Santa Ana boasts more than 13,000 in-city businesses; major industries include a mix of retail trade, service, and manufacturing firms.
Government is a major employer in Santa Ana; as the county seat, the city has offices at the county, state, and federal levels. Santa Ana is also a financial center, with 25 banks and 57 savings and loan associations. The aerospace and electronics industries, among the area's largest employers, figure significantly in the city's economy.
Santa Ana was the recipient of California's largest commercial loan program, which contributed to redevelopment of the downtown district. Part of the project were ten new banking and financial buildings and the Civic Center, which houses city, county, state, and federal government buildings. Several Fortune 500 companies, including Textron's Cherry Division, ITT Cannon, and Xerox, are located in Santa Ana.
Tourism is a major industry in Santa Ana and Orange County. Within a radius of 10 miles of the city are several of California's most popular tourist attractions, such as Disneyland, Knott's Berry Farm, and southern California beaches. Forty million people visit the Orange County area each year, spending more than $6.4 billion.
Items and goods produced: sugar; glass products; plumbing material; foam rubber products; dehydrating, electronic, and sporting equipment; concentrates; extracts; agricultural machinery; perfumes; feed; cement pipes; soft drinks; rivets; fasteners; canned and dried fruits and vegetables; packaged walnuts and oranges; poultry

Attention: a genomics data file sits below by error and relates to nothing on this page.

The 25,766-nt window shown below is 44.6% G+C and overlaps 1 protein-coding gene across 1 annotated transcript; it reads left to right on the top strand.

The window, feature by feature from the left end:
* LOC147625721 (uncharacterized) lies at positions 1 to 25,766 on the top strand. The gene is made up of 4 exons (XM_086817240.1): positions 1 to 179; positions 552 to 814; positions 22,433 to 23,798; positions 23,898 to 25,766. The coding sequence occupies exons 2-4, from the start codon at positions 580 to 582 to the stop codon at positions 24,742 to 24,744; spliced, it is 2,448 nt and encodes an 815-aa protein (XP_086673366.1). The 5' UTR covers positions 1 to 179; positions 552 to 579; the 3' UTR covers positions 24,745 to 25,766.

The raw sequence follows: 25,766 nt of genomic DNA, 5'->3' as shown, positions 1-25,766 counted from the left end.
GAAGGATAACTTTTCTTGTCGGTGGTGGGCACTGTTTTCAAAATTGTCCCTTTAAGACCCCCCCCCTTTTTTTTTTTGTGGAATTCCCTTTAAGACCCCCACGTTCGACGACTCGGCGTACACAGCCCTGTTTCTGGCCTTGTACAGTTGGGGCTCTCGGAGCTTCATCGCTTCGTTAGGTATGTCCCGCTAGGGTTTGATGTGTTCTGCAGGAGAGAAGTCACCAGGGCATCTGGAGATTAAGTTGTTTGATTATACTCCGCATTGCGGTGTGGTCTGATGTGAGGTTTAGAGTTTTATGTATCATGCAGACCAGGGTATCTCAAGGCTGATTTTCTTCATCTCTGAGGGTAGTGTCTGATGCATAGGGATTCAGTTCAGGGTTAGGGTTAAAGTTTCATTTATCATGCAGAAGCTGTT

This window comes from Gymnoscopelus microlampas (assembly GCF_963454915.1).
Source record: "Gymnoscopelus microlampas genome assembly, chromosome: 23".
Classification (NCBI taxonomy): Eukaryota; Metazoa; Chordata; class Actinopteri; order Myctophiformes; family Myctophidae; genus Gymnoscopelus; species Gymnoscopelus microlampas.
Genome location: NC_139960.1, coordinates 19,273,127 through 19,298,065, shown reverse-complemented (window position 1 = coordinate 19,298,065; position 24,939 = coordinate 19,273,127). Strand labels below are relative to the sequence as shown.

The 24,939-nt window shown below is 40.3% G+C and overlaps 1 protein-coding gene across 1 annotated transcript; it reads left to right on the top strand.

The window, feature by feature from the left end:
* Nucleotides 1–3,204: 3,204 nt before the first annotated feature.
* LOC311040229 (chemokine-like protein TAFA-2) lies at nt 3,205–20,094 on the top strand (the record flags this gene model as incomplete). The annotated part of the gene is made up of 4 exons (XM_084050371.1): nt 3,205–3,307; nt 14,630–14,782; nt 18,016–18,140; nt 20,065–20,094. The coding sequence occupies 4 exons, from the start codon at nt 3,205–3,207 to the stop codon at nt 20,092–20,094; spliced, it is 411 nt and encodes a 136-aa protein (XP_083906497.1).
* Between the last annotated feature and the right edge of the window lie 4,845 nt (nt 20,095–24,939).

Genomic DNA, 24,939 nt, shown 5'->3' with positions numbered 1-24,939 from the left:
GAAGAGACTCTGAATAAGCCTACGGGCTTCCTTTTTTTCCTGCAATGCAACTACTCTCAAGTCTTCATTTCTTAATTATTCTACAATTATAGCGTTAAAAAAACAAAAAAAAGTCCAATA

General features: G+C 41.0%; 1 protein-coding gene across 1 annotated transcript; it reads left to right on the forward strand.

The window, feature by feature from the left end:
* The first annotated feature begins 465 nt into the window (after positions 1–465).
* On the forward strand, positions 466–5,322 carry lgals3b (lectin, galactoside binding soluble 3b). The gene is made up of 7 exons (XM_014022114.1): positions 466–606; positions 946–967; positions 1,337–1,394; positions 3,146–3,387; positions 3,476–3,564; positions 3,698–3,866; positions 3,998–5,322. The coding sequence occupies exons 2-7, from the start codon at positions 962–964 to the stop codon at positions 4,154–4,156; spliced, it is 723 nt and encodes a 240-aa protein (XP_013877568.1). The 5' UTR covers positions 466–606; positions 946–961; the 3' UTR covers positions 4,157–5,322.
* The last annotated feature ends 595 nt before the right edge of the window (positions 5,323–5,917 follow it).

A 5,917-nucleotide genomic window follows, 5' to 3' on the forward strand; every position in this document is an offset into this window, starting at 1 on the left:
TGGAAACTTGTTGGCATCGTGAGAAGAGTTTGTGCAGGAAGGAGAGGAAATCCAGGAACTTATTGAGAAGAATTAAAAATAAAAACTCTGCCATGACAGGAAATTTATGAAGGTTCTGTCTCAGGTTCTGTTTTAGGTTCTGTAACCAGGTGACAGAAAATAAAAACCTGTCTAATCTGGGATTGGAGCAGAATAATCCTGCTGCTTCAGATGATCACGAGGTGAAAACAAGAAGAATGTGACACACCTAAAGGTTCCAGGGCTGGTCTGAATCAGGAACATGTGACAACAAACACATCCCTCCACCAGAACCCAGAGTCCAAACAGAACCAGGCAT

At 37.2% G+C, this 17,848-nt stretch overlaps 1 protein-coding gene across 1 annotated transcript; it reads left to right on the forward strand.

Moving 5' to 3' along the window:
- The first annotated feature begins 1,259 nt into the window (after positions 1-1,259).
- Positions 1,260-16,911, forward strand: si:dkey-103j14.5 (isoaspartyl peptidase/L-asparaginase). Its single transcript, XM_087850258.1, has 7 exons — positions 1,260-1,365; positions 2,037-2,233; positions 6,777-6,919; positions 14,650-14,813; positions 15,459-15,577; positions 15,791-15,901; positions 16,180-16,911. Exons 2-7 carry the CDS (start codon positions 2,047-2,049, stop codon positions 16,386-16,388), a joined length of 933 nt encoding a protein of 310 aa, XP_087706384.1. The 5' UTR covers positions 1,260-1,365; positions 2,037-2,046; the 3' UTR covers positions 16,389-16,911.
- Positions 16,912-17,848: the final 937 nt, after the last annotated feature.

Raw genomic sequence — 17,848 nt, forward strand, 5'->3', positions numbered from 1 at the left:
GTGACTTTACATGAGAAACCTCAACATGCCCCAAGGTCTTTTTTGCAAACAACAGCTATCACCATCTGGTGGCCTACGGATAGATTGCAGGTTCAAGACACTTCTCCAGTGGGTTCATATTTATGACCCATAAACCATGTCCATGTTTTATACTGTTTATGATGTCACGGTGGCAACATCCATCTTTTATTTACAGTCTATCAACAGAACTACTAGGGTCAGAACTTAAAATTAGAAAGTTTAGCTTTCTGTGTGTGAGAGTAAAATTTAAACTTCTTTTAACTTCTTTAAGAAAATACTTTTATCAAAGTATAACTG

The Orange County Business Council (OCBC) concentrates on attracting and retaining high-quality, high-paying and low-polluting jobs to Orange County. For business development, the OCBC is the single business point-of-contact for economic development and related business information in Orange County. As well, the OCBC leads the county in ensuring a quality workforce and advocating legislation to benefit businesses. Within the city of Santa Ana, 98 percent of commercial and industrial property is a designated Enterprise Zone that offers major tax breaks and other incentives to attract and retain business.
The State of California finances programs to help small and medium-sized businesses develop export markets and improve the quality of products and the skills of work forces. Parts of Santa Ana are designated part of a Federal Empowerment Zone. Santa Ana was the only town west of the Rockies to receive such a designation. As a Federal Urban Empowerment Zone, the city of Santa Ana will receive up to $100 million in performance grants to be used in the designated area. Up to $10 million will be paid out each year through 2008.
The Santa Ana Work/Opportunities/Resources/Knowledge (W/O/R/K/) Center is a nonprofit organization comprised of a partnership between several agencies: The Santa Ana Workforce Investment Board, State Employment Development Department, Santa Ana College, and Orange County Social Services. The W/O/R/K Center is a one-stop shop designed to meet the job training and placement needs of the community. The center was awarded the largest grant ($867,000) given by the State of California for such programs in 2000.